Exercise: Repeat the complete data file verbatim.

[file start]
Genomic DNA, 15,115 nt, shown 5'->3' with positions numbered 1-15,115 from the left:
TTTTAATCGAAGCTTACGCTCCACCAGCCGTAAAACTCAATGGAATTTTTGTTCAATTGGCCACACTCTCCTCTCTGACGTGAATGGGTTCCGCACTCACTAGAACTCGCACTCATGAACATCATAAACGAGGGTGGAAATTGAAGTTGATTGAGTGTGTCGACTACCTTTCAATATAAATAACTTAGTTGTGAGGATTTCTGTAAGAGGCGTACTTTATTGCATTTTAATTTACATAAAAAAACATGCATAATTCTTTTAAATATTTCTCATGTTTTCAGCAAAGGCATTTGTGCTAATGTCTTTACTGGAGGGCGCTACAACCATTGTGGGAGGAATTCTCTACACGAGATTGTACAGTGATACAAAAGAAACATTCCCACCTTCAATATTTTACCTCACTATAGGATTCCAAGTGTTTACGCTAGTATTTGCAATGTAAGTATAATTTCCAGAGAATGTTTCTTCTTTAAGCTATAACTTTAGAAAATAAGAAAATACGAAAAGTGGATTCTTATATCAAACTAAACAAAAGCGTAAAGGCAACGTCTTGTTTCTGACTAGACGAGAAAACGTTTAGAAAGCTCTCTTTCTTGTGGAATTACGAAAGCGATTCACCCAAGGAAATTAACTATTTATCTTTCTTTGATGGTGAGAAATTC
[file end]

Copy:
Genomic DNA, 15,115 nt, shown 5'->3' with positions numbered 1-15,115 from the left:
TTTTAATCGAAGCTTACGCTCCACCAGCCGTAAAACTCAATGGAATTTTTGTTCAATTGGCCACACTCTCCTCTCTGACGTGAATGGGTTCCGCACTCACTAGAACTCGCACTCATGAACATCATAAACGAGGGTGGAAATTGAAGTTGATTGAGTGTGTCGACTACCTTTCAATATAAATAACTTAGTTGTGAGGATTTCTGTAAGAGGCGTACTTTATTGCATTTTAATTTACATAAAAAAACATGCATAATTCTTTTAAATATTTCTCATGTTTTCAGCAAAGGCATTTGTGCTAATGTCTTTACTGGAGGGCGCTACAACCATTGTGGGAGGAATTCTCTACACGAGATTGTACAGTGATACAAAAGAAACATTCCCACCTTCAATATTTTACCTCACTATAGGATTCCAAGTGTTTACGCTAGTATTTGCAATGTAAGTATAATTTCCAGAGAATGTTTCTTCTTTAAGCTATAACTTTAGAAAATAAGAAAATACGAAAAGTGGATTCTTATATCAAACTAAACAAAAGCGTAAAGGCAACGTCTTGTTTCTGACTAGACGAGAAAACGTTTAGAAAGCTCTCTTTCTTGTGGAATTACGAAAGCGATTCACCCAAGGAAATTAACTATTTATCTTTCTTTGATGGTGAGAAATTC